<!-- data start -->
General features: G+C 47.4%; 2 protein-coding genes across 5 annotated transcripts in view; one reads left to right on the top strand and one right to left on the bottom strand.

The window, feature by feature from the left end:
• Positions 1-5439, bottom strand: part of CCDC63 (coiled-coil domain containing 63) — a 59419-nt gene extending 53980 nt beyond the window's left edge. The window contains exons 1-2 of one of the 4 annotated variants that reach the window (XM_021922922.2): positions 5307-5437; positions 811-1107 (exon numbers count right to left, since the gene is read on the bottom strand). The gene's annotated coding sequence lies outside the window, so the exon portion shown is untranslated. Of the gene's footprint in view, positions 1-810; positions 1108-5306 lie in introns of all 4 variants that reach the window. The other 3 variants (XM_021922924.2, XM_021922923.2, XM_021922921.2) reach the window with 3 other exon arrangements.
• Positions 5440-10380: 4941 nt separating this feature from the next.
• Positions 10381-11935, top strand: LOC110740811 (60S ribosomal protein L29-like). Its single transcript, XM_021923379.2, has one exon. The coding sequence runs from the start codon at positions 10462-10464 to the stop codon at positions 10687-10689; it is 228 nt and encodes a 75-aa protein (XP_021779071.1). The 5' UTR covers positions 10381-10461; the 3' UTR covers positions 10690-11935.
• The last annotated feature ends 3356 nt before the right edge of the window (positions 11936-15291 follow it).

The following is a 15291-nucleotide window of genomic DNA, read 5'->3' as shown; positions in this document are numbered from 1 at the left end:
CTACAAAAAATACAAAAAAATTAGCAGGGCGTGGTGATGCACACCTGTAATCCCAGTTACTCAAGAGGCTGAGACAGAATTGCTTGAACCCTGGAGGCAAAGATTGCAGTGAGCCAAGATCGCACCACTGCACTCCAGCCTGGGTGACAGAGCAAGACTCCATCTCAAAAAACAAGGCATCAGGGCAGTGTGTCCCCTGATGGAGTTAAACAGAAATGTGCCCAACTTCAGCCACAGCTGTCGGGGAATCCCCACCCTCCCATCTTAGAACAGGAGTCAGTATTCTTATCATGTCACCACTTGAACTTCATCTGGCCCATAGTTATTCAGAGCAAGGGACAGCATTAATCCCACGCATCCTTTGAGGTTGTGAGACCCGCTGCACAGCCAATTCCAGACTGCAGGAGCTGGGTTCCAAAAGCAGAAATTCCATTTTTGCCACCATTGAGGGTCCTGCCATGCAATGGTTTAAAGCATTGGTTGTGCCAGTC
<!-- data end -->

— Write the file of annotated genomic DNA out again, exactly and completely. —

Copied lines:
General features: G+C 47.4%; 2 protein-coding genes across 5 annotated transcripts in view; one reads left to right on the top strand and one right to left on the bottom strand.

The window, feature by feature from the left end:
• Positions 1-5439, bottom strand: part of CCDC63 (coiled-coil domain containing 63) — a 59419-nt gene extending 53980 nt beyond the window's left edge. The window contains exons 1-2 of one of the 4 annotated variants that reach the window (XM_021922922.2): positions 5307-5437; positions 811-1107 (exon numbers count right to left, since the gene is read on the bottom strand). The gene's annotated coding sequence lies outside the window, so the exon portion shown is untranslated. Of the gene's footprint in view, positions 1-810; positions 1108-5306 lie in introns of all 4 variants that reach the window. The other 3 variants (XM_021922924.2, XM_021922923.2, XM_021922921.2) reach the window with 3 other exon arrangements.
• Positions 5440-10380: 4941 nt separating this feature from the next.
• Positions 10381-11935, top strand: LOC110740811 (60S ribosomal protein L29-like). Its single transcript, XM_021923379.2, has one exon. The coding sequence runs from the start codon at positions 10462-10464 to the stop codon at positions 10687-10689; it is 228 nt and encodes a 75-aa protein (XP_021779071.1). The 5' UTR covers positions 10381-10461; the 3' UTR covers positions 10690-11935.
• The last annotated feature ends 3356 nt before the right edge of the window (positions 11936-15291 follow it).

The following is a 15291-nucleotide window of genomic DNA, read 5'->3' as shown; positions in this document are numbered from 1 at the left end:
CTACAAAAAATACAAAAAAATTAGCAGGGCGTGGTGATGCACACCTGTAATCCCAGTTACTCAAGAGGCTGAGACAGAATTGCTTGAACCCTGGAGGCAAAGATTGCAGTGAGCCAAGATCGCACCACTGCACTCCAGCCTGGGTGACAGAGCAAGACTCCATCTCAAAAAACAAGGCATCAGGGCAGTGTGTCCCCTGATGGAGTTAAACAGAAATGTGCCCAACTTCAGCCACAGCTGTCGGGGAATCCCCACCCTCCCATCTTAGAACAGGAGTCAGTATTCTTATCATGTCACCACTTGAACTTCATCTGGCCCATAGTTATTCAGAGCAAGGGACAGCATTAATCCCACGCATCCTTTGAGGTTGTGAGACCCGCTGCACAGCCAATTCCAGACTGCAGGAGCTGGGTTCCAAAAGCAGAAATTCCATTTTTGCCACCATTGAGGGTCCTGCCATGCAATGGTTTAAAGCATTGGTTGTGCCAGTC